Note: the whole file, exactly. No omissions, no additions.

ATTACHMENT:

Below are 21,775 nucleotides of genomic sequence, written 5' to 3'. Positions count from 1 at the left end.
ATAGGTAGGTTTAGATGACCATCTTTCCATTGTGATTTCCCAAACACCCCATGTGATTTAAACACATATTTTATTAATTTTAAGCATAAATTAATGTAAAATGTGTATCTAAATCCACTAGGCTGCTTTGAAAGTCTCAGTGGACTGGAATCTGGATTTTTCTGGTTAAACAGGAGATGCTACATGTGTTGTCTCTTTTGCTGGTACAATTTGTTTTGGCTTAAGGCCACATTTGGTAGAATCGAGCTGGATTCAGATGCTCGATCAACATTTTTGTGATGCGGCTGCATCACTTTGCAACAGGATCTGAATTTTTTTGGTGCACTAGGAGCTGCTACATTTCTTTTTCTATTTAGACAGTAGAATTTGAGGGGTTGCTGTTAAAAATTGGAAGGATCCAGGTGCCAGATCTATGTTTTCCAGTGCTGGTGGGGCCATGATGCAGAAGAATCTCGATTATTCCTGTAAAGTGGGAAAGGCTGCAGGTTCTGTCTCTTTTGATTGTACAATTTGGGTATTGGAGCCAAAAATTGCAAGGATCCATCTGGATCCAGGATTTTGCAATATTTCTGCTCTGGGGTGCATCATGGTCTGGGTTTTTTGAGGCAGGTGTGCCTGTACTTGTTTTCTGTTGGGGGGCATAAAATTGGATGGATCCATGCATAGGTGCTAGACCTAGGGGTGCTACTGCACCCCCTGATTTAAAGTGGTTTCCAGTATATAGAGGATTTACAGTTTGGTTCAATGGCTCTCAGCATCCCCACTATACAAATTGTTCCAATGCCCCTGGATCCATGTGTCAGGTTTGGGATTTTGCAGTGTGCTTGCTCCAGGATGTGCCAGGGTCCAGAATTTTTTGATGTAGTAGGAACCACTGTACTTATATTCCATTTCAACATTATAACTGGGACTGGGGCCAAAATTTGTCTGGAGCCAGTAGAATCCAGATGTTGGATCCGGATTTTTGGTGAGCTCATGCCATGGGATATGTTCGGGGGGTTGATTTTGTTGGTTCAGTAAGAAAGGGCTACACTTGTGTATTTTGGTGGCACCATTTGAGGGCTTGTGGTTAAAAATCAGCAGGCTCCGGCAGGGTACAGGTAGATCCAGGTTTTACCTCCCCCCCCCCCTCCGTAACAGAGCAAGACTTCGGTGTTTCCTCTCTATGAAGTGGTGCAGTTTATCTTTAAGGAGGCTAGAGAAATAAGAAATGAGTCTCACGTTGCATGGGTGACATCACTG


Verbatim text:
Below are 21,775 nucleotides of genomic sequence, written 5' to 3'. Positions count from 1 at the left end.
ATAGGTAGGTTTAGATGACCATCTTTCCATTGTGATTTCCCAAACACCCCATGTGATTTAAACACATATTTTATTAATTTTAAGCATAAATTAATGTAAAATGTGTATCTAAATCCACTAGGCTGCTTTGAAAGTCTCAGTGGACTGGAATCTGGATTTTTCTGGTTAAACAGGAGATGCTACATGTGTTGTCTCTTTTGCTGGTACAATTTGTTTTGGCTTAAGGCCACATTTGGTAGAATCGAGCTGGATTCAGATGCTCGATCAACATTTTTGTGATGCGGCTGCATCACTTTGCAACAGGATCTGAATTTTTTTGGTGCACTAGGAGCTGCTACATTTCTTTTTCTATTTAGACAGTAGAATTTGAGGGGTTGCTGTTAAAAATTGGAAGGATCCAGGTGCCAGATCTATGTTTTCCAGTGCTGGTGGGGCCATGATGCAGAAGAATCTCGATTATTCCTGTAAAGTGGGAAAGGCTGCAGGTTCTGTCTCTTTTGATTGTACAATTTGGGTATTGGAGCCAAAAATTGCAAGGATCCATCTGGATCCAGGATTTTGCAATATTTCTGCTCTGGGGTGCATCATGGTCTGGGTTTTTTGAGGCAGGTGTGCCTGTACTTGTTTTCTGTTGGGGGGCATAAAATTGGATGGATCCATGCATAGGTGCTAGACCTAGGGGTGCTACTGCACCCCCTGATTTAAAGTGGTTTCCAGTATATAGAGGATTTACAGTTTGGTTCAATGGCTCTCAGCATCCCCACTATACAAATTGTTCCAATGCCCCTGGATCCATGTGTCAGGTTTGGGATTTTGCAGTGTGCTTGCTCCAGGATGTGCCAGGGTCCAGAATTTTTTGATGTAGTAGGAACCACTGTACTTATATTCCATTTCAACATTATAACTGGGACTGGGGCCAAAATTTGTCTGGAGCCAGTAGAATCCAGATGTTGGATCCGGATTTTTGGTGAGCTCATGCCATGGGATATGTTCGGGGGGTTGATTTTGTTGGTTCAGTAAGAAAGGGCTACACTTGTGTATTTTGGTGGCACCATTTGAGGGCTTGTGGTTAAAAATCAGCAGGCTCCGGCAGGGTACAGGTAGATCCAGGTTTTACCTCCCCCCCCCCCTCCGTAACAGAGCAAGACTTCGGTGTTTCCTCTCTATGAAGTGGTGCAGTTTATCTTTAAGGAGGCTAGAGAAATAAGAAATGAGTCTCACGTTGCATGGGTGACATCACTG